AMERICAN TROOPS ADVANCE ON MONTREAL
MARINE LANDINGS THREATEN HALIFAX, COUNTERED BY ROYAL NAVY
MONTREAL, September 1, 1939 (Roto-Reuters News Service, Earl Dixon reporting):
American President-for-Life Hugh Johnson’s threats over securing unfettered access to the St. Lawrence River became deeds yesterday as troops of the American 1st and 27th Divisions lurched across the border into Canada. Elements of a United States Marine Corps brigade are reported to have landed at the small town of French Village, west of Halifax, and are advancing on the city.
Canadians were summoned to defend their homeland by the newly-appointed Defence Minister, John E. Mitchell.
“We will not permit these American scoundrels to pave our paradise and put up a parking lot,” Mitchell warned. “All true Canadians will rise to defend our unique culture and way of life in this, our country’s hour of need.” (Mitchell was shortly thereafter the subject of a Vote of Censure by the Legislative Assembly of Quebec for having failed to make his remarks in French.)
Meanwhile, all units of the Non-Permanent Active Militia in all Militia Districts have received mobilization orders, though transport and equipment are lacking. Volunteer battalions have spontaneously formed in Montreal and Halifax as university students, local police, townsmen and farmers band together to resist the invasion. And the majesty of the British Empire has begun to make itself felt: a battalion of British troops are reported to have arrived at Quebec City; even more encouraging are sightings of Royal Navy and American ships engaged in heavy exchanges of fire off Halifax.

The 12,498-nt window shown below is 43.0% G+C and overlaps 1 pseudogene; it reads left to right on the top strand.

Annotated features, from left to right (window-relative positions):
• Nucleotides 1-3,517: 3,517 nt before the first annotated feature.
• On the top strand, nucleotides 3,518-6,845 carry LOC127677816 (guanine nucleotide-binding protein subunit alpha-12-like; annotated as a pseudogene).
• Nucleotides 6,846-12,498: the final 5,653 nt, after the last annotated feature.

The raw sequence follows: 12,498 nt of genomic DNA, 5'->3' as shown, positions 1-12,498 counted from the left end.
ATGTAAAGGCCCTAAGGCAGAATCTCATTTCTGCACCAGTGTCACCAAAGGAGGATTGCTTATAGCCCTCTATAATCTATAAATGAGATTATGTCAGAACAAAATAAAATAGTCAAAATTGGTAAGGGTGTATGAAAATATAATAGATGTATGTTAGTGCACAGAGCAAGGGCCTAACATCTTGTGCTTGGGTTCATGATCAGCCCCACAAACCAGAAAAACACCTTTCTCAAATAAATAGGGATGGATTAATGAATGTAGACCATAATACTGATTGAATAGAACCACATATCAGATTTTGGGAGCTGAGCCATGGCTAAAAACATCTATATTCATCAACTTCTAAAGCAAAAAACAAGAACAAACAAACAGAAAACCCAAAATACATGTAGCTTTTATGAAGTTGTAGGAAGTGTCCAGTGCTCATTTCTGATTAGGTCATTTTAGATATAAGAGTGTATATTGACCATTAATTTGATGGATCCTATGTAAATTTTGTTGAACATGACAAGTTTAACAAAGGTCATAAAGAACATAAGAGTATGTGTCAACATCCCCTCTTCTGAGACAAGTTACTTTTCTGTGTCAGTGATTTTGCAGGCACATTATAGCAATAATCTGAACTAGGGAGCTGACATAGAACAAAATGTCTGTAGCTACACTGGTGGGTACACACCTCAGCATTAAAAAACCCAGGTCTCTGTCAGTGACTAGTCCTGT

WAR PLAN CRIMSON is a simulation game of a hypothetical invasion of Canada by the United States some time between 1935 and 1939. The game is for two players, one representing the leader of the armed forces of the United States that could be deployed against Canada (the US player) and the other representing the commander of the Canadian and British forces that would defend against a foreign invasion (the Commonwealth or CW player).
In reality, both countries have enjoyed cordial relations but it is also historical fact that the United States Army did make plans to invade Canada, in the context of the ‘Rainbow’ war plans where potential enemy countries were referenced by colours (Japan was orange, Britain red, and Canada crimson – whence the title of the game). In most cases these plans were created, studied and maintained in order to keep staff officers sharp, but the strategic priorities of an actual plan submitted for consideration in 1935 (seizing Halifax and Montreal in a quick campaign before Britain could intervene decisively) are the obvious ones and have been used as the basic framework for the action in this game.
Game components include:
– 176 tediously square die-cut counters
– a 17×22″ map, showing the environs of Montreal and Halifax at 3 miles per hex
– rules and charts, chock-full of procedural rhetoric
– a plastic bag to smother all of the above